Korean cellist Han-Na Chang was 11 in 1994 when she won not only first prize but the contemporary music prize at the fifth Rostropovich International Cello Competition in Paris. It was her interest in music of our time that led her to bracket Bach with works by Ligeti and Britten on Wednesday in her stunning solo recital debut at Walt Disney Concert Hall.
Now 22, the Seoul-born Chang is no longer a child prodigy but has become what just about everybody suspected all along: a genuine artist who puts music first and, except in her playing, forgoes any display of personality. At Disney, the moment she finished playing a piece, she sprang up, took a few quick bows to hugely appreciative applause and looked as if she would be happiest just to disappear.
But, oh, what playing. The power and intensity of her bowing gave robust body and presence to her tone at whatever dynamic she chose. And her left hand was fluently fleet and accurate. These qualities were abundant in her performance of Ligeti's romantic Sonata for Solo Cello, begun while the composer was secretly pining for a fellow student at a conservatory in Hungary (she was unaware of his interest).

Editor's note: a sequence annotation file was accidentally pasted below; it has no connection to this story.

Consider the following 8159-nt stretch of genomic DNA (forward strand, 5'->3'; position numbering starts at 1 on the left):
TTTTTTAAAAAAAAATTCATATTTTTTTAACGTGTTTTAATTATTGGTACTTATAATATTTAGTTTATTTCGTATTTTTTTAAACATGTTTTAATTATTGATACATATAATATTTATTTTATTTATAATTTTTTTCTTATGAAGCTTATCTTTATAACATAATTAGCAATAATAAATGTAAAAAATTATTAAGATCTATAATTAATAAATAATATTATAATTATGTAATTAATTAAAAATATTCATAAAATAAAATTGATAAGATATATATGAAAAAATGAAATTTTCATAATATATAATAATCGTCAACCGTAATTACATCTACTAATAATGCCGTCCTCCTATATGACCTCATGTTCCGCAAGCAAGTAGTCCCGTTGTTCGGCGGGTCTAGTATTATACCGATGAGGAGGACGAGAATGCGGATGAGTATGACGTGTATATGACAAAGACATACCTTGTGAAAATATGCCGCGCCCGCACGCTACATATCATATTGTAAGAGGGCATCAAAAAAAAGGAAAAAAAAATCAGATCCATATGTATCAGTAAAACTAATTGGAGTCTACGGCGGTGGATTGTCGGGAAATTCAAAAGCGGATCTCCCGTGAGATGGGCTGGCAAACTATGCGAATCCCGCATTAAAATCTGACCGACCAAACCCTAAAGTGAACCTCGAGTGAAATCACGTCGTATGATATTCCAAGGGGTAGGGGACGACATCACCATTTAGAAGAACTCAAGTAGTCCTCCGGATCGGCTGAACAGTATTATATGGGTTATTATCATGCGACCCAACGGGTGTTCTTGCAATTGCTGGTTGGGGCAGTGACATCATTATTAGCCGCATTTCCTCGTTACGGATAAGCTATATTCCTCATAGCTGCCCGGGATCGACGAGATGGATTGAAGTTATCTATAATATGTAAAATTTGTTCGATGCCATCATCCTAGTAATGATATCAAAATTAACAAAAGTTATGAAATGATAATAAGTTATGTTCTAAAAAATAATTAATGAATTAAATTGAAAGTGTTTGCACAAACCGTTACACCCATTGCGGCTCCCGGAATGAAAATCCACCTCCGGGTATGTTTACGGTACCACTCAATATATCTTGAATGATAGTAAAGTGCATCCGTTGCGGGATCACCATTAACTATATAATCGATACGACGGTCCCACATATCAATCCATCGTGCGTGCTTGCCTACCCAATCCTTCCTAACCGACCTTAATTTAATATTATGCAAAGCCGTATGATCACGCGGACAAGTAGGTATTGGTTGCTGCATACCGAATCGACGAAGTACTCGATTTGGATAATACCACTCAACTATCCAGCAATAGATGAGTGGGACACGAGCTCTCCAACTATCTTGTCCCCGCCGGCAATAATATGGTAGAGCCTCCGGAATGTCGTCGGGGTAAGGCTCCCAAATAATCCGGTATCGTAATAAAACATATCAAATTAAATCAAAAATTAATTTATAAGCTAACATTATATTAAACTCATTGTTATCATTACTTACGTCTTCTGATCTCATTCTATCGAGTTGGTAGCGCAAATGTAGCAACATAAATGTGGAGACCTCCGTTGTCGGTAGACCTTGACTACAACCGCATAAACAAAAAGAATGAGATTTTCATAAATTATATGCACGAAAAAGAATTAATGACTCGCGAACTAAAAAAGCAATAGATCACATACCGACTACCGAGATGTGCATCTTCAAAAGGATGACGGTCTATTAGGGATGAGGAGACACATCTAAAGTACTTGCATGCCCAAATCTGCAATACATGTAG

The same characteristics were clear in Britten's Suite No. 1 for Solo Cello, a rugged piece inspired by Bach's suites for solo cello and dedicated to Mstislav Rostropovich, Chang's mentor. Short of multiphonics and other new music techniques, Britten demands just about everything a cellist can do on the instrument. Chang was up to every challenge, triumphantly.
To Bach's Third Suite for Solo Cello, she brought the impetuosity and fire of youth. She will, no doubt, find greater depths in the music as she continues the artistic journey she has so securely embarked upon.